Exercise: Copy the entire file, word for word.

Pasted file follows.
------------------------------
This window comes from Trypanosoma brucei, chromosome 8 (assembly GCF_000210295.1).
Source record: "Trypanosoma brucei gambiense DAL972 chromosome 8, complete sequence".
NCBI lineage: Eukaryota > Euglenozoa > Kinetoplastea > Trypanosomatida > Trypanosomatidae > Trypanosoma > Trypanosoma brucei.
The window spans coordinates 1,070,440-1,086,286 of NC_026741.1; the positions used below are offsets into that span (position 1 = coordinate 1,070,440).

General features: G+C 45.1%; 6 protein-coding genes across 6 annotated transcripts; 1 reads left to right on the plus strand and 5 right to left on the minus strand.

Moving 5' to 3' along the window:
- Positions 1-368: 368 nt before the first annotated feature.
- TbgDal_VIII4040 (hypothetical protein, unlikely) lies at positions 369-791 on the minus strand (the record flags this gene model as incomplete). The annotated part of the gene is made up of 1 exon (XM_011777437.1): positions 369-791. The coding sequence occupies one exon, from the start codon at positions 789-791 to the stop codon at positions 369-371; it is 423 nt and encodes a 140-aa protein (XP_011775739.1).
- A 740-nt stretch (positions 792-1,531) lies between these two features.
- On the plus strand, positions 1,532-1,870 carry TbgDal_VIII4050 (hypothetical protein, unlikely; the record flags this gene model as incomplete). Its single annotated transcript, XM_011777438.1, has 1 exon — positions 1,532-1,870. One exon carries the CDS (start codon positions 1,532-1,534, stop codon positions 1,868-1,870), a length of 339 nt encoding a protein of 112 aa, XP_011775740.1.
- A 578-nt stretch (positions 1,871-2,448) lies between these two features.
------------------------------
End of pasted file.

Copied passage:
This window comes from Trypanosoma brucei, chromosome 8 (assembly GCF_000210295.1).
Source record: "Trypanosoma brucei gambiense DAL972 chromosome 8, complete sequence".
NCBI lineage: Eukaryota > Euglenozoa > Kinetoplastea > Trypanosomatida > Trypanosomatidae > Trypanosoma > Trypanosoma brucei.
The window spans coordinates 1,070,440-1,086,286 of NC_026741.1; the positions used below are offsets into that span (position 1 = coordinate 1,070,440).

General features: G+C 45.1%; 6 protein-coding genes across 6 annotated transcripts; 1 reads left to right on the plus strand and 5 right to left on the minus strand.

Moving 5' to 3' along the window:
- Positions 1-368: 368 nt before the first annotated feature.
- TbgDal_VIII4040 (hypothetical protein, unlikely) lies at positions 369-791 on the minus strand (the record flags this gene model as incomplete). The annotated part of the gene is made up of 1 exon (XM_011777437.1): positions 369-791. The coding sequence occupies one exon, from the start codon at positions 789-791 to the stop codon at positions 369-371; it is 423 nt and encodes a 140-aa protein (XP_011775739.1).
- A 740-nt stretch (positions 792-1,531) lies between these two features.
- On the plus strand, positions 1,532-1,870 carry TbgDal_VIII4050 (hypothetical protein, unlikely; the record flags this gene model as incomplete). Its single annotated transcript, XM_011777438.1, has 1 exon — positions 1,532-1,870. One exon carries the CDS (start codon positions 1,532-1,534, stop codon positions 1,868-1,870), a length of 339 nt encoding a protein of 112 aa, XP_011775740.1.
- A 578-nt stretch (positions 1,871-2,448) lies between these two features.